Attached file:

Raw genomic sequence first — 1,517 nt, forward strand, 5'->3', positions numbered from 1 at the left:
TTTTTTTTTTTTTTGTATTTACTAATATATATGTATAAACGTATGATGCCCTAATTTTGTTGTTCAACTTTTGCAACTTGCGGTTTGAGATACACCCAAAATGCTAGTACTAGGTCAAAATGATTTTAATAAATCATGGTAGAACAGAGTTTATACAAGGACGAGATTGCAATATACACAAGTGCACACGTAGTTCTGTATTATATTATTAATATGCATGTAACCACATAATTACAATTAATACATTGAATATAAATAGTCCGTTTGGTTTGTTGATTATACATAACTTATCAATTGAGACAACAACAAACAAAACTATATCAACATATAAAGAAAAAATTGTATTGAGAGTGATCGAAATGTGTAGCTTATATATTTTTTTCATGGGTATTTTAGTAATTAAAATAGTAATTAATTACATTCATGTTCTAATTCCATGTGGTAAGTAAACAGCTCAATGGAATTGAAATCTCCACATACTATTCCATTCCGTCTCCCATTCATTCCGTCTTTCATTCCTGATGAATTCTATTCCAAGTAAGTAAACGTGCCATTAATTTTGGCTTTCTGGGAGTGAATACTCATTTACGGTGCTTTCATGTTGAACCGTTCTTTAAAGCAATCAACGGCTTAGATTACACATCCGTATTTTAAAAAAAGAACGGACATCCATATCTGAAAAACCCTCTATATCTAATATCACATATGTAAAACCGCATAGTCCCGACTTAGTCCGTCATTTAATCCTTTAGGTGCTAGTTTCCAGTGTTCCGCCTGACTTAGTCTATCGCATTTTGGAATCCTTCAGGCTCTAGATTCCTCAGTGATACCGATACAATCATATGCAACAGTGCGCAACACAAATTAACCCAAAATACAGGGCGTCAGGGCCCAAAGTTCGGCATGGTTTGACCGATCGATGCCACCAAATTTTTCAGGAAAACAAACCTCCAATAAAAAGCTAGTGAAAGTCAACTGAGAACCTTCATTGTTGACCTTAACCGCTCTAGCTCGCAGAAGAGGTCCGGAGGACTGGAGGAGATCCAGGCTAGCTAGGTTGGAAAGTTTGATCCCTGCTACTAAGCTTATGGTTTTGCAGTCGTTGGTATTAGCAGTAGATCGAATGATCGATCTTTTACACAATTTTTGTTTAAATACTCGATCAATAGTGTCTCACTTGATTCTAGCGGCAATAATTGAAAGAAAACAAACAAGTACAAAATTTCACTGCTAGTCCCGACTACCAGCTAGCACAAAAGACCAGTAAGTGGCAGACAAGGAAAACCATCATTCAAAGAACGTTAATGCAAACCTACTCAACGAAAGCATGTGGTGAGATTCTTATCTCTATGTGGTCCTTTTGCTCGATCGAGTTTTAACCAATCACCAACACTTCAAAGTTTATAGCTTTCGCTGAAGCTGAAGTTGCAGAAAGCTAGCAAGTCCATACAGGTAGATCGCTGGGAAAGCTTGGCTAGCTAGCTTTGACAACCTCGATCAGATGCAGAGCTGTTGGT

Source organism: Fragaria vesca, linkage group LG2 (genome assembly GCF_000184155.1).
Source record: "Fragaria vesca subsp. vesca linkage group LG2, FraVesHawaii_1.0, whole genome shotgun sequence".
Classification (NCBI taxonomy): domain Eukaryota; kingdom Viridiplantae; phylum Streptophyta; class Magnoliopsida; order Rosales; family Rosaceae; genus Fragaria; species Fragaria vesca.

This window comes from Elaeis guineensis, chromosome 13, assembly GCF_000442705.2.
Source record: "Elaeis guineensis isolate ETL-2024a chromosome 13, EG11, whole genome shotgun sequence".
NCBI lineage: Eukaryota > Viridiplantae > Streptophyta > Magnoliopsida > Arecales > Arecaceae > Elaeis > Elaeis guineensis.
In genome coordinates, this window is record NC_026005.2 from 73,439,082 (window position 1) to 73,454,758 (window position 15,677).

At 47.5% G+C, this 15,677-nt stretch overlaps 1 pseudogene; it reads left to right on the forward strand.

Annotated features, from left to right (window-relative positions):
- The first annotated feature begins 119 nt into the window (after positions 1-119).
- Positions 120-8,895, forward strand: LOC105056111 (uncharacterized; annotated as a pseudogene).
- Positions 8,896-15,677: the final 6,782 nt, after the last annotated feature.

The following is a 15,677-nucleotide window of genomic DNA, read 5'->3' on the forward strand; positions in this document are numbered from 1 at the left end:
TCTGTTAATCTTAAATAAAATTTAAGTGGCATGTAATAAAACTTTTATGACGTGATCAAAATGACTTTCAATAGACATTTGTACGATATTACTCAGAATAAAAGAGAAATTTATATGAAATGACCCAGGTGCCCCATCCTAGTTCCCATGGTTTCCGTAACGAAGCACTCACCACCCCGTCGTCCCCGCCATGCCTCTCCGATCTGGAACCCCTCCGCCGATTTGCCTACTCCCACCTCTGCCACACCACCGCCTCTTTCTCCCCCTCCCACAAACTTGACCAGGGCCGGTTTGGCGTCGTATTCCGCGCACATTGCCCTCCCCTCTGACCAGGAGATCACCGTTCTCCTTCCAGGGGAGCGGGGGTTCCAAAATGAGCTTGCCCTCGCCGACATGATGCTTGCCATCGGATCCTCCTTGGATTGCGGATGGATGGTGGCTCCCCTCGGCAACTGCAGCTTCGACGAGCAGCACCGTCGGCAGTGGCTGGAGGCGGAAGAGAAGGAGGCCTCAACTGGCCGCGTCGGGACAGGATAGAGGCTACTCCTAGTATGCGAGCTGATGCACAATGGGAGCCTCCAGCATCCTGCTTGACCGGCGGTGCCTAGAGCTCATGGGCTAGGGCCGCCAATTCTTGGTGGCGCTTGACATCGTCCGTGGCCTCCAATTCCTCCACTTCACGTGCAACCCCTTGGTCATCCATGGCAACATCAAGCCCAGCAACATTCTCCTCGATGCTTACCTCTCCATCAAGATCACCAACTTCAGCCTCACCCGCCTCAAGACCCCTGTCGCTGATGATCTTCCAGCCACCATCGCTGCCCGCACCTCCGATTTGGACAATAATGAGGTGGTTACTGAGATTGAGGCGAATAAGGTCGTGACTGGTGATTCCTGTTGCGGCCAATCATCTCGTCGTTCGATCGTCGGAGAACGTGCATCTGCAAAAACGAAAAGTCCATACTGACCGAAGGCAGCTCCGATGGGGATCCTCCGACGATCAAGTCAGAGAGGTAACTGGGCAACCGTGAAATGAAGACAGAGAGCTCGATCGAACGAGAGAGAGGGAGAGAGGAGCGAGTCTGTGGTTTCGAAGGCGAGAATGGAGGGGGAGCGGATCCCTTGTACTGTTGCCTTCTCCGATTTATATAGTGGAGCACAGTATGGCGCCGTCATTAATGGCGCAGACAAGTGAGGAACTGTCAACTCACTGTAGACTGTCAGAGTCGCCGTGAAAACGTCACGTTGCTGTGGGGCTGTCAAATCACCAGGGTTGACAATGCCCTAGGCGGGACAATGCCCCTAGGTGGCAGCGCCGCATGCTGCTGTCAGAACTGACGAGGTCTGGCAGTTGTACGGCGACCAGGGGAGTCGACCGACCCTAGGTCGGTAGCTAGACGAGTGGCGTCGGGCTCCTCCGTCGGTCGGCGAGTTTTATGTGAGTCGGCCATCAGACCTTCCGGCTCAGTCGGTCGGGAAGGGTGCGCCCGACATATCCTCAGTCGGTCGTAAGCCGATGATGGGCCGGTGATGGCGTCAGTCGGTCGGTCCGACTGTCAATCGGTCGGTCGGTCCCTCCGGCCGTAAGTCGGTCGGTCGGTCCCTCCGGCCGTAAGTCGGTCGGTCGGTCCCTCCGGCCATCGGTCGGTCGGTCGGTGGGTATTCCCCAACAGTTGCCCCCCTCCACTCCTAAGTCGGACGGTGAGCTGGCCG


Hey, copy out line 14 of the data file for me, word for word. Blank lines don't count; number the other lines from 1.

- Positions 8,896-15,677: the final 6,782 nt, after the last annotated feature.